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Quote:
Originally Posted by AzTrekie View Post
Question should I be experimenting with a cardboard mack-up before to hone my design or using the exact material I will be using?
NOTE: ( mack-up is just a bare bones skeleton before installing the motors and electronics)
A cardboard mock-up is a perfectly fine way of designing things. It's what I do when I can't figure out a design in my head or on paper or in CAD on the computer screen. Sometimes you just need to see the thing exist in the real world to understand how to put things together.

That being said, for CG test I usually make a smaller version of what I intend to build out of foam (sometimes paper and tape) then put some paper clips in the nose and throw. Finding the CG involves adjusting the nose weight and elevator deflection until she flies like a paper airplane. Once she flies right I just measure where the CG is and scale up the position on the real model.

Sometimes you can figure out other stability issues with the smaller model. Tweak the rudder and ailerons/elevons and make the plane turn to check out spiral stability. Throw the plane by pushing on the inside of one wing to see if it develops dutch roll. If it does then you need a bigger vertical stabilizer (or sometimes less dihedral). Hold the plane by the tail with the nose pointing down and drop it from a height. How far does it take to recover from the dive and level out tells you roughly how much pitch stability you have (It shouldn't recover too early or it will behave as if it was tail heavy but it also shouldn't hit the floor at the bottom).
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Old Feb 28, 2012, 08:47 AM
SG Talon... Super Genius.
Lenox, Michigan
Joined Nov 2005
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One problem with using cardboard as your design medium is the density. It is so different from the final product that it is hard to be sure you are getting the same results.

I was thinking about what you said with it working in your living room but not outside. It could be that the small size of your prototype is working against you. It could be that the mass of the cardboard prevents the air from actually effecting the wing surfaces. Basically it is just falling through the air and not actually flying. You can toss a brick in a way that it stays level during the flight, but it doesn't mean it is flying. Know what i mean?


The fact that the plane flipped up when you tossed it in wind leads me to believe that i am on the right track here.

If you are looking for a cheap and easy way to test it out though you could always use foam plates, meat packing trays, or go to the dollar store and pick up a foam poster board for $1. This would give you a better example of how this thing will actually fly.

I definitely like that you are doing so much experimenting. Good luck!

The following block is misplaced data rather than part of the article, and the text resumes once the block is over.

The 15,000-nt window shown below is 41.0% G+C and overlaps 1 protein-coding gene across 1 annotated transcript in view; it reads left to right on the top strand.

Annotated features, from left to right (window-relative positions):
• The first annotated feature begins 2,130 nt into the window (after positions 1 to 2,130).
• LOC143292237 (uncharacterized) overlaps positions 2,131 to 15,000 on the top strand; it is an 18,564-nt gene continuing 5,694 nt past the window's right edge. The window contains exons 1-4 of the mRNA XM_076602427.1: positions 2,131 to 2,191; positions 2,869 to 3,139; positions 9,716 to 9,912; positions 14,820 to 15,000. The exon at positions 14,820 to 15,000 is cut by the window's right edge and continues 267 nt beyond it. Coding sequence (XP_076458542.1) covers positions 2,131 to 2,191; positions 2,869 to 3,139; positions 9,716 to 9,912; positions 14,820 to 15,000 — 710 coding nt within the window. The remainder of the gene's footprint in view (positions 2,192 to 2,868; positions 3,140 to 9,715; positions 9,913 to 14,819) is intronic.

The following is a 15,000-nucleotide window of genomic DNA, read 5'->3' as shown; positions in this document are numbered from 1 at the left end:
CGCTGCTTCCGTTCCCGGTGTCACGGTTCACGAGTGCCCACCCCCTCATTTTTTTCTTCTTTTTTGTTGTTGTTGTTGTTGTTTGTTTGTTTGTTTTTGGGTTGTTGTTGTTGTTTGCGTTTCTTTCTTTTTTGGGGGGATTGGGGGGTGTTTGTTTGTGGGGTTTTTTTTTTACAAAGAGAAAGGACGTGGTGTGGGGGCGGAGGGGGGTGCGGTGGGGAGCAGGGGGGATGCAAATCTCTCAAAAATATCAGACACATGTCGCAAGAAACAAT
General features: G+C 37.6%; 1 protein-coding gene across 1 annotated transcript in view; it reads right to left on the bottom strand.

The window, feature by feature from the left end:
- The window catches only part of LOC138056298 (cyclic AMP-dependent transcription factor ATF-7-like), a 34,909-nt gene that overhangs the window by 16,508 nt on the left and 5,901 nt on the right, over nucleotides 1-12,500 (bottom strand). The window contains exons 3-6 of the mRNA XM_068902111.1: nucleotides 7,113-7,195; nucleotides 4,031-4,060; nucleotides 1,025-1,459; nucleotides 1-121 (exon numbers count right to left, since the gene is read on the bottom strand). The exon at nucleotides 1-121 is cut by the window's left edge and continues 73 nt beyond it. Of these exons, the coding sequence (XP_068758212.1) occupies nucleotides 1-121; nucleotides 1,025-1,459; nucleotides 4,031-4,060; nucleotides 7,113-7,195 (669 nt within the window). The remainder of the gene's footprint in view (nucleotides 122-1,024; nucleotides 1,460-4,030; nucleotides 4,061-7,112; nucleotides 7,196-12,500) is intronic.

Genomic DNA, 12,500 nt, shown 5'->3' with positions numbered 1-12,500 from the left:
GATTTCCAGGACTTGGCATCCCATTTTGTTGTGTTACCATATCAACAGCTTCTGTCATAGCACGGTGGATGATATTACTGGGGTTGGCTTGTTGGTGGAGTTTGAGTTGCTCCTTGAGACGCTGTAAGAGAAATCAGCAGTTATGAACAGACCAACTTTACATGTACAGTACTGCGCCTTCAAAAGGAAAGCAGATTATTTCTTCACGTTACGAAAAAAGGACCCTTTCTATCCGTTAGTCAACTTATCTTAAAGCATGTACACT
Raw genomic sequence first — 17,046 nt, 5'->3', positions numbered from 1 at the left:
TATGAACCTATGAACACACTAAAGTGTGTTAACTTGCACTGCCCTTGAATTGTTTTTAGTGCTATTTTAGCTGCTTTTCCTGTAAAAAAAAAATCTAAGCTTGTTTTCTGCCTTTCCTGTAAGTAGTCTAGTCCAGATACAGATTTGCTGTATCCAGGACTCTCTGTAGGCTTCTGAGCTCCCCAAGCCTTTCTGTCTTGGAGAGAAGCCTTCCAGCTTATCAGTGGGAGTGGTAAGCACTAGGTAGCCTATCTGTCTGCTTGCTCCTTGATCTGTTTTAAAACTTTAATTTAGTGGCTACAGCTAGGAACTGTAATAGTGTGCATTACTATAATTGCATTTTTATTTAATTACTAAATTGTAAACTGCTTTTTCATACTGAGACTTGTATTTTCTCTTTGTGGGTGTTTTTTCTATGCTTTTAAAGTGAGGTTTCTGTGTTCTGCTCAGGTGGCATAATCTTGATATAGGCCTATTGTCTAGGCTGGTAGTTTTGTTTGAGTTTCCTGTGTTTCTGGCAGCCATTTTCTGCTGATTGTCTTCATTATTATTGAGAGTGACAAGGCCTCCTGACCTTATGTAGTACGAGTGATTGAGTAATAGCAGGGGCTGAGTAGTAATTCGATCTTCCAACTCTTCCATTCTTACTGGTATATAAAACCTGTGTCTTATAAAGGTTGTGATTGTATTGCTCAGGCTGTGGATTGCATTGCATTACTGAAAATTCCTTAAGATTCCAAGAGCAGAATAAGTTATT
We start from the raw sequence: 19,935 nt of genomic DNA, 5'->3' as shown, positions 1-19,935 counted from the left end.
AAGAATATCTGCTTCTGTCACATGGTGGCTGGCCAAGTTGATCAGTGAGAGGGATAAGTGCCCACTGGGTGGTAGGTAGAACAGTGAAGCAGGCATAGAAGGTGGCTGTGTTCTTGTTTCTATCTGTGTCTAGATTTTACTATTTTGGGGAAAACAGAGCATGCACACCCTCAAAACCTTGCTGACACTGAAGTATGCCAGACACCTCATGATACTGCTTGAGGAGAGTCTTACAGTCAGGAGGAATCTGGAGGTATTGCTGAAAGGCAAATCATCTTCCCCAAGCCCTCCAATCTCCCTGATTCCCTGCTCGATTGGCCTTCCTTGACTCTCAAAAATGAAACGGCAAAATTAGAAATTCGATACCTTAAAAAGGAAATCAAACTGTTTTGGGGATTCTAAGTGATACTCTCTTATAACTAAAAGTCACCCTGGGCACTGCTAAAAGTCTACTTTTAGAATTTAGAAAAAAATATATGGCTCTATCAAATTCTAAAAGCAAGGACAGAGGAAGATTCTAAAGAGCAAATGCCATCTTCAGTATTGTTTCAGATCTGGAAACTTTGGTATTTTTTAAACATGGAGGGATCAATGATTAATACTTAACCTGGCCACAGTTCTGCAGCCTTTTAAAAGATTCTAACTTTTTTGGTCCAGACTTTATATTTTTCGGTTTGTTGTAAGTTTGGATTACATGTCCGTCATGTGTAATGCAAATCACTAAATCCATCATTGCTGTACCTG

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Old Feb 28, 2012, 03:38 PM
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Up date on the Enterprise

I found out I was wrong about what material I will using. On one of my first threads I asked the question on what dollar tree foam was, was lead to believe that it was depron but I have found out differently, Redi-Foam is is lighter and softer. (per Experimentalair)
The type of foam is exactly what I am using for the finished product, not sure that I can make a smaller size craft as the weight distribution would be different also as the thickness of the foam would not be relative.

I will probably l do the bare craft as Talon did with his first Enterprise-D before the graphics and skin.

What does everyone think?
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Old Feb 28, 2012, 04:29 PM
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profecting the Enterprise-A design

Quote:
Originally Posted by SGTalon View Post
One problem with using cardboard as your design medium is the density. It is so different from the final product that it is hard to be sure you are getting the same results.

I was thinking about what you said with it working in your living room but not outside. It could be that the small size of your prototype is working against you. It could be that the mass of the cardboard prevents the air from actually effecting the wing surfaces. Basically it is just falling through the air and not actually flying. You can toss a brick in a way that it stays level during the flight, but it doesn't mean it is flying. Know what i mean?


The fact that the plane flipped up when you tossed it in wind leads me to believe that i am on the right track here.



If you are looking for a cheap and easy way to test it out though you could always use foam plates, meat packing trays, or go to the dollar store and pick up a foam poster board for $1. This would give you a better example of how this thing will actually fly.

I definitely like that you are doing so much experimenting. Good luck!
Talon
I understand what you are saying however with that in mind with adjusting the the weight in the front thus changing the COG from one flight to another, not only made the fight more lengthy but also landed differently (using the cardboard model of my design which incorporates a dihedral on the saucer section and stabilizer type flaps on the nacelle pylons)